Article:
Set the Night on Fire (Hardcover)

L.A. in the Sixties

By Mike Davis, Jon Wiener

Verso, 9781784780227, 800pp.

Publication Date: April 14, 2020

List Price: 34.95*
* Individual store prices may vary.

Description

Los Angeles Times Bestseller

"Authoritative and impressive." –Los Angeles Times

"Monumental." –Guardian


A magisterial, riveting movement history of Los Angeles in the Sixties


Los Angeles in the sixties was a hotbed of political and social upheaval. The city was a launchpad for Black Power—where Malcolm X and Angela Davis first came to prominence and the Watts uprising shook the nation. The city was home to the Chicano Blowouts and Chicano Moratorium, as well as being the birthplace of “Asian American” as a political identity. It was a locus of the antiwar movement, gay liberation movement, and women’s movement, and, of course, the capital of California counterculture.

Mike Davis and Jon Wiener provide the first comprehensive movement history of L.A. in the sixties, drawing on extensive archival research and dozens of interviews with principal figures, as well as the authors’ storied personal histories as activists. Following on from Davis’s awardwinning L.A. history, City of Quartz, Set the Night on Fire is a historical tour de force, delivered in scintillating and fiercely beautiful prose.


About the Author

Mike Davis is the author of City of Quartz, Late Victorian Holocausts, Buda’s Wagon, and Planet of Slums. He is the recipient of a MacArthur Fellowship and the Lannan Literary Award. He lives in San Diego.

Jon Wiener is a longtime Contributing Editor at the Nation and host and producer of Start Making Sense, the magazine’s weekly podcast. He is an Emeritus Professor of U.S. history at UC Irvine, and his books include Gimme Some Truth: The John Lennon FBI Files and How We Forgot the Cold War: A Historical Journey across America. He lives in Los Angeles.


Praise For Set the Night on Fire: L.A. in the Sixties

“The familiar, monochromatic picture of Los Angeles in the sixties—all Hollywood pop and Didion ennui—required a million people of African, Asian, and Mexican ancestry to be ‘edited out of utopia,’ as Mike Davis and Jon Wiener put it. What those people actually did, alongside antiwar feminists, high school students, and others, is the heart of this book, and it’s a big heart. No one could tell these intersecting stories better than Davis and Wiener, and their book gives us back a great city’s greatness in its movements, edges, and other centers, so many of them forgotten.”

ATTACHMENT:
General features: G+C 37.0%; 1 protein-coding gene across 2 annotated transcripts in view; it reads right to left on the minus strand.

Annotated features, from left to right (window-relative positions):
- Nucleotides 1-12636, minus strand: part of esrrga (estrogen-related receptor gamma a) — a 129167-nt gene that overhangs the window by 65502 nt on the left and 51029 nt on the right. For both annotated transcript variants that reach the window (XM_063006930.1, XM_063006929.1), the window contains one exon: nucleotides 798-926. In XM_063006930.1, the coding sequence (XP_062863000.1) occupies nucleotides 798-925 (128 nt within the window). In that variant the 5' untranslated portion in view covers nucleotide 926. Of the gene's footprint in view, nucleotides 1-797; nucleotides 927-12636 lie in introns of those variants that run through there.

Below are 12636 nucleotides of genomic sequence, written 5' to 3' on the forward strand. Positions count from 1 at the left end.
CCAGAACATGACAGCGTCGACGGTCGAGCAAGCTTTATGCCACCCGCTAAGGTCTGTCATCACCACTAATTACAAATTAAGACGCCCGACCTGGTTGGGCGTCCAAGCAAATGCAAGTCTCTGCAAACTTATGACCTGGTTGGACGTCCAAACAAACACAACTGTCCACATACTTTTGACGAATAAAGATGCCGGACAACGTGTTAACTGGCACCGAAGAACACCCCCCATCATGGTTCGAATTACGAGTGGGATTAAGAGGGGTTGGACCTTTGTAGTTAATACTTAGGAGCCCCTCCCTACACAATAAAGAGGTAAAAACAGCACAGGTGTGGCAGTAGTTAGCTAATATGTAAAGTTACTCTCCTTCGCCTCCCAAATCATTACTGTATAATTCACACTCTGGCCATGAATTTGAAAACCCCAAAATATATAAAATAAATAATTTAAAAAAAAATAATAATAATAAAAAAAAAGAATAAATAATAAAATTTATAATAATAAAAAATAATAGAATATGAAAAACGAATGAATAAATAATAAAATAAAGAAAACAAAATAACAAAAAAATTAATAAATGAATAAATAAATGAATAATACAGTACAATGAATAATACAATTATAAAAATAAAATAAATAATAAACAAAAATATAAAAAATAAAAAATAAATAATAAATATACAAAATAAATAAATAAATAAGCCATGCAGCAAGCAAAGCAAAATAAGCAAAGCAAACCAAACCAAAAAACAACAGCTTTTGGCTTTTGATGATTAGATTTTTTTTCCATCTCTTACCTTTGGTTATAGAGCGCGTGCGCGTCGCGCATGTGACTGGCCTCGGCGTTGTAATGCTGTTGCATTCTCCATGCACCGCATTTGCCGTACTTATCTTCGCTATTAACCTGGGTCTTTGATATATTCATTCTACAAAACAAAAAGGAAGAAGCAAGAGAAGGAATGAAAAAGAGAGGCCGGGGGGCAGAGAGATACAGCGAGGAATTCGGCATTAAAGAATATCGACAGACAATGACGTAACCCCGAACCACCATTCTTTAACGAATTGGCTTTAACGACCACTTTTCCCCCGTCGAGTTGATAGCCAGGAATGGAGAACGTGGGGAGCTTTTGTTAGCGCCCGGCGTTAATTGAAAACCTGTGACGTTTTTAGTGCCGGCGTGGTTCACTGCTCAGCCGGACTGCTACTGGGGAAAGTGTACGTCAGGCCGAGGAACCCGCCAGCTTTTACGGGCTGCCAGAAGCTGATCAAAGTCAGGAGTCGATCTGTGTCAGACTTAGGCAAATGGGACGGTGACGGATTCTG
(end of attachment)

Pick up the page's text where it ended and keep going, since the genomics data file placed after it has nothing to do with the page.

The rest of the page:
—Rebecca Solnit, author of Recollections of My Nonexistence: A Memoir

“From the Ash Grove to Aztlán, from the Valley to Vietnam, it’s all here. Step inside and meet an amazing array of characters who risked life and limb to drag the City of Angels out of the dark ages. In showing how struggles for free health care, adequate housing, functional schools, racial and sexual liberation, new forms of creative expression, and the human right of freedom from brutal police violence came together into a mighty torrent, Wiener and Davis have written a revolutionary history for an age of continuing contradictions.”
—Daniel Widener, author of Black Arts West: Culture and Struggle in Postwar Los Angeles

“Davis’s and Wiener’s L.A. is not the glossy theme park of mansions, beaches, and glitzed-up noir, but the undercity of outsiders struggling to get out from under the savage police to stake out a place in the sun. Their book is a rare and necessary saga of unsung heroes, vicious authorities, and unpunished crimes—a timely reminder of opportunities seized and opportunities wasted.”
—Todd Gitlin, author of The Sixties: Years of Hope, Days of Rage

“This is history from below, in the very best sense, focusing on grassroots heroes and struggles. A magnificent mural of the local Sixties, written with verve and passion by two of my favorite locals.”
— Barbara Ehrenreich, author of Natural Causes: An Epidemic of Wellness, the Certainty of Dying, and Killing Ourselves to Live Longer